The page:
I started reading mysteries at age ten with Agatha Christie and Rex Stout, my Mom’s favorites. It was more about the far away locales and characters who grew orchids and wore bowler hats than the plot. I never once figured out who did it. After that, lots of fiction but no mystery until the past fifteen years. My brother and I have traded off buying Tony Hillerman, Dick Francis, “The Cat Who”‘ mysteries, Jonathon Kellerman, and Sue Grafton the minute they were released in what used to be known as “hardcover.” Sadly only Jonathon and Sue are still alive. These later favorites also operate in interesting locales and associate with interesting characters, but also let us know that community is important, as is trying to follow the Golden Rule.
On my own, I’ve read Jane Langton. Her novel Divine Inspiration showed me that a church building could be a character. And then Father Tim, in the Mitford Series by Jan Karon. Not technically mysteries, but structured much the same. They taught me that fictional clergy people could be balding, insecure at times, and a little clumsy. Of course I already knew this, being married to my own clergy person. Even more community, funny, interesting characters, and overt spirituality. Then the Reverend Clare Ferguson series by Julia Spencer-Fleming . Another small community on the East Coast with the amazing name of Millers Kill, interesting characters, spirituality, and topical themes, but faster paced, with chills, thrills and an illicit love affair. My recent favorite is Louise Penney’s Inspector Gamache Series, set in Canada, involving an even smaller community and astute commentary on the characters’ interior lives. None of my favorites are set on the unchurched west coast, my editor Jennifer pointed. out. I still very rarely figure out who did it, and that’s been the hardest part of writing Death in the Memorial Garden.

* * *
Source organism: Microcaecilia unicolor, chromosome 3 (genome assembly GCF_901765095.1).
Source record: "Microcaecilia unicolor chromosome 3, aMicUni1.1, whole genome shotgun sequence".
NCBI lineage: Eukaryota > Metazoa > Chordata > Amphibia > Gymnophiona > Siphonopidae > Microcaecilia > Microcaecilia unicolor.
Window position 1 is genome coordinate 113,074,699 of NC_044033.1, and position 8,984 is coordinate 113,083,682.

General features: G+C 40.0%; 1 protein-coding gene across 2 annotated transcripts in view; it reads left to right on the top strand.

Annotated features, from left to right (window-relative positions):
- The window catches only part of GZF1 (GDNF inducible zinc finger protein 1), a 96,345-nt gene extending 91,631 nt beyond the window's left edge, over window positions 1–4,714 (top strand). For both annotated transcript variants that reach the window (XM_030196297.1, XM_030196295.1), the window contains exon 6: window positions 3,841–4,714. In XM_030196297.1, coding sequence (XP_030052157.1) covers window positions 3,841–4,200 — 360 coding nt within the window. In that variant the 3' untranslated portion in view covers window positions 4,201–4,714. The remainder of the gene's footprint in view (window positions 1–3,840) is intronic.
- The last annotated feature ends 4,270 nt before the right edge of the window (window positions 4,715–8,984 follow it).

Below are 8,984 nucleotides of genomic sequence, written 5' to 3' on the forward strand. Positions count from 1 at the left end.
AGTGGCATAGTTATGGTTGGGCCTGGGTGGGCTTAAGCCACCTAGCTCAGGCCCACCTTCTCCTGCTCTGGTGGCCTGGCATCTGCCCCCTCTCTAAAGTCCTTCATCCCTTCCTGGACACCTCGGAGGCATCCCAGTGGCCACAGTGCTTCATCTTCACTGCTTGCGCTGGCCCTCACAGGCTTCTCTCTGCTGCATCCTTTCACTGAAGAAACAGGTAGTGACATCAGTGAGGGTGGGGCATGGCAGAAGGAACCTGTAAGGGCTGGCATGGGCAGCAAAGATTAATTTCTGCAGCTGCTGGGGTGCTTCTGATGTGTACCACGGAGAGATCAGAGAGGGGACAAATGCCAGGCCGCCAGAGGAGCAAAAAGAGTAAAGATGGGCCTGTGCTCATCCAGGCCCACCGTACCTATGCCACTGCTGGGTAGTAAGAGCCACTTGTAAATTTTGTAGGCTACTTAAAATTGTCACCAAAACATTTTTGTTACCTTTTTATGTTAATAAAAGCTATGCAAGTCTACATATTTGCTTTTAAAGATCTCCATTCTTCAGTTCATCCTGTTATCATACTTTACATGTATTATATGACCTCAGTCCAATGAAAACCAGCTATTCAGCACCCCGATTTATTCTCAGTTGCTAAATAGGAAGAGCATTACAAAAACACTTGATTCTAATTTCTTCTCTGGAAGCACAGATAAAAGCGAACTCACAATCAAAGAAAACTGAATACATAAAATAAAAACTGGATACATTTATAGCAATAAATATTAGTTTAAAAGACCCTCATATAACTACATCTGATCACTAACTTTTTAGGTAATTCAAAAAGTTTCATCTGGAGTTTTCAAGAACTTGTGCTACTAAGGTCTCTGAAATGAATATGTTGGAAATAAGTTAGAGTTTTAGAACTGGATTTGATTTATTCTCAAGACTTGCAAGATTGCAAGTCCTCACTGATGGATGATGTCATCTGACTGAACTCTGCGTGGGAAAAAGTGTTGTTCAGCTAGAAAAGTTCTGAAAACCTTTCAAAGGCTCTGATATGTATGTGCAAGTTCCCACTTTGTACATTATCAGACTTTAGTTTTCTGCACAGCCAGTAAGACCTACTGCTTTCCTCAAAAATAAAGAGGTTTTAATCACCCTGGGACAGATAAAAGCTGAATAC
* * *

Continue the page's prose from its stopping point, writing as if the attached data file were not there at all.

No more mysteries that I remember until fairly recently.